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Inspector General: Baltimore Housing Department employee stayed on payroll after moving to Europe

Inspector General: Baltimore Housing Department employee stayed on payroll after moving to Europe
A senior staff member at the Baltimore Housing Department was allowed to stay on the payroll as a full-time employee after moving to Europe to study and while logging just a handful of hours of remote work, the city's inspector general has found. (Jerry Jackson / The Baltimore Sun)

A senior staff member at the Baltimore Housing Department was allowed to stay on the city’s payroll as a full-time employee after moving to Europe to study and while logging just a handful of hours of remote work, the city inspector general found.

Another employee received a similar deal after she moved to the West Coast, the investigation found.

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Both employees continued to receive benefits and they improperly used sick time to collect full paychecks, according to a report Inspector General Isabel Mercedes Cumming released Tuesday.

A senior manager at the department approved the arrangements, which cost the city $14,840, Cumming wrote.

The two employees each made more than $90,000 a year, according to the report’s summary. That portion of the report, which is released publicly, did not name them.

Cumming said in an interview the arrangements didn’t provide value to taxpayers, especially given the small number of hours worked by the employee in Europe.

“I see no justification and no upside to the citizens of Baltimore,” she said.

Tammy Hawley, a spokeswoman for the housing department, said officials consulted with the agency’s human resources office about arranging for the employees to work remotely, and attributed the problems to “some misunderstandings and some errors.”

“We’re very comfortable that this is an error-based situation and nothing nefarious,” Hawley said. “Both employees were key members of the … team, made valuable contributions while they were here and did make valuable contributions while they were working remotely.”

Housing Commissioner Michael Braverman told investigators he was not the “architect” of the arrangements, according to the summary. In a written response included in the public documents, he said the issues occurred as agency leaders tried to minimize disruption “during a time of transition for the agency.”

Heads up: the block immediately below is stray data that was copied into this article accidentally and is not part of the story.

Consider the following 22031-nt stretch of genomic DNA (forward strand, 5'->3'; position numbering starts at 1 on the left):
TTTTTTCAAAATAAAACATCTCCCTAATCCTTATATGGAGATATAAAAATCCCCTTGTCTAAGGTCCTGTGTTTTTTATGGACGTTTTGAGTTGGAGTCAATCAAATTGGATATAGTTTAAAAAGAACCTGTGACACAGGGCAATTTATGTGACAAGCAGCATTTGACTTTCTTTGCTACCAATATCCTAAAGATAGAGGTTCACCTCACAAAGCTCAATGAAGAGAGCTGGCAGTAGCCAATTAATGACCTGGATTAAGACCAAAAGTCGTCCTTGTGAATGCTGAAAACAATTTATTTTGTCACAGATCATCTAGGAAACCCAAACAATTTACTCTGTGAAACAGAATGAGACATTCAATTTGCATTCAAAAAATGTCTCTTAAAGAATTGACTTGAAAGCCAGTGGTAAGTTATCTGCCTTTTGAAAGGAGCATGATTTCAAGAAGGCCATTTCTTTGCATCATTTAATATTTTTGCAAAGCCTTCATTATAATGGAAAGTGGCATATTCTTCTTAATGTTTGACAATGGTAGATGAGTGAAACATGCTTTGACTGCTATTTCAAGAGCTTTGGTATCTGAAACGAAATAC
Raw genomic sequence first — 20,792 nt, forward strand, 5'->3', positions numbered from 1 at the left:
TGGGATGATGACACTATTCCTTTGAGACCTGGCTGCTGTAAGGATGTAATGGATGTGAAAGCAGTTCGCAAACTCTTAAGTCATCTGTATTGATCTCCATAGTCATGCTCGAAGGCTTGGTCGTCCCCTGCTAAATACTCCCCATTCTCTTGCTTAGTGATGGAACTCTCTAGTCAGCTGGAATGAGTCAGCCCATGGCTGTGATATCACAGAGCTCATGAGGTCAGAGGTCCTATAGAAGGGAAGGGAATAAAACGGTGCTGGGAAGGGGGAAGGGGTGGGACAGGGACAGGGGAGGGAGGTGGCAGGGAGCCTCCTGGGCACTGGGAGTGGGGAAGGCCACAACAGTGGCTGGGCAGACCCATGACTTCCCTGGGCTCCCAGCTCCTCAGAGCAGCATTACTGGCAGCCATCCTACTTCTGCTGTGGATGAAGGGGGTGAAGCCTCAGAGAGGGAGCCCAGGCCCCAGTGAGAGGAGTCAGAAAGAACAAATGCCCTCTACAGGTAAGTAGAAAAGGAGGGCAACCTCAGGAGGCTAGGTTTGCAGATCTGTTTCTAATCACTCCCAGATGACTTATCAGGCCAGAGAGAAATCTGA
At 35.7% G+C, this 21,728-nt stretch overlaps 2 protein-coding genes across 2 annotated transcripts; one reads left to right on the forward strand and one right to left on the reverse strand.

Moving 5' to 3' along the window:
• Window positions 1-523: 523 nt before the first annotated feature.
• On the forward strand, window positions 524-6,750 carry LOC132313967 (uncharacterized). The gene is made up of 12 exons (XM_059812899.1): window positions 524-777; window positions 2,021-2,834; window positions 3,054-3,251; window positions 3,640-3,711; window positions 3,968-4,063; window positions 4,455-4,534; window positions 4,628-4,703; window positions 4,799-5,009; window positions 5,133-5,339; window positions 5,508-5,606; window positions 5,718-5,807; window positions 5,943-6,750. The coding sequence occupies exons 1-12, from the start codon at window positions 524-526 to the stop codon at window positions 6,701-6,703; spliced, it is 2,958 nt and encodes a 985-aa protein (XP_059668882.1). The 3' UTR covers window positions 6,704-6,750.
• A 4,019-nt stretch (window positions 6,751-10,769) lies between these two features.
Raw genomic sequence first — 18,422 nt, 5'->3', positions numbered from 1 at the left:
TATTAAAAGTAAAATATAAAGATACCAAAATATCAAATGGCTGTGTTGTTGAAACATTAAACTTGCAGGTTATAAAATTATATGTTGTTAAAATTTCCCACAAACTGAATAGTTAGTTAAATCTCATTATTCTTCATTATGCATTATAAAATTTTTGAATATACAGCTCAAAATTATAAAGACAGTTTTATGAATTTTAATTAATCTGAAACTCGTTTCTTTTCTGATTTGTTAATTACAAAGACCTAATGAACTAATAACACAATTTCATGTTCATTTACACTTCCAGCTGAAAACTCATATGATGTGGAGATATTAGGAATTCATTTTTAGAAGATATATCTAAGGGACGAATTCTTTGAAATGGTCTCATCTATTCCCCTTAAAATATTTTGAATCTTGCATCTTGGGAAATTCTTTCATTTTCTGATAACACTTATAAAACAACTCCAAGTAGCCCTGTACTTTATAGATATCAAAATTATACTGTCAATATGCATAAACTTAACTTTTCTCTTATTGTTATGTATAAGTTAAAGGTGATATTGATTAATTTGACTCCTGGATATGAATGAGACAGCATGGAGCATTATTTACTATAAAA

“There was a miscommunication in the instructions given to staff during this time, resulting in agency procedures not being properly adhered to,” Braverman said.

The first employee moved to Europe in September and stayed on the city payroll until February, the inspector general wrote.

In September and October, he worked 4.25 hours per week, according to the summary. He took November and December off, before working an average of two hours a week until leaving the job on Feb. 11. The account said the employee collected a full paycheck while in Europe, in part by using the equivalent of almost seven weeks’ worth of sick days — despite never reporting being ill.

Hawley said the department thought it would need more hours from the employee.

“Going into the relationship, the anticipation was the need was stronger than a few hours a week,” she said. “Both relationships were meant to be short term in nature and meant to be during a transition period.”

The second employee left for the West Coast in August and remained on the payroll until November. She helped train her replacement, working 15 hours per week. Part of her paycheck also was made up with sick leave, even though she didn’t claim any illness.

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Had the employees resigned when they left Baltimore, they would not have been paid for accrued sick leave.

The senior manager who approved the deals gave their own login information to the department’s timekeeper so the timekeeper could enter information and approve the employees’ time sheets, according to the summary.

Hawley acknowledged that was wrong.

“There should have been another level of checks and balances that did not take place because of the login information had been passed on,” she said. “The oversight was lax.”

Braverman wrote in his response that the city was reimbursed “for the time that was improperly recorded” since the employees moved away and managers have been trained on time and attendance policies. He did not describe how the reimbursement was made; the report noted the employee who moved to Europe paid the city $8,700 for the sick time.

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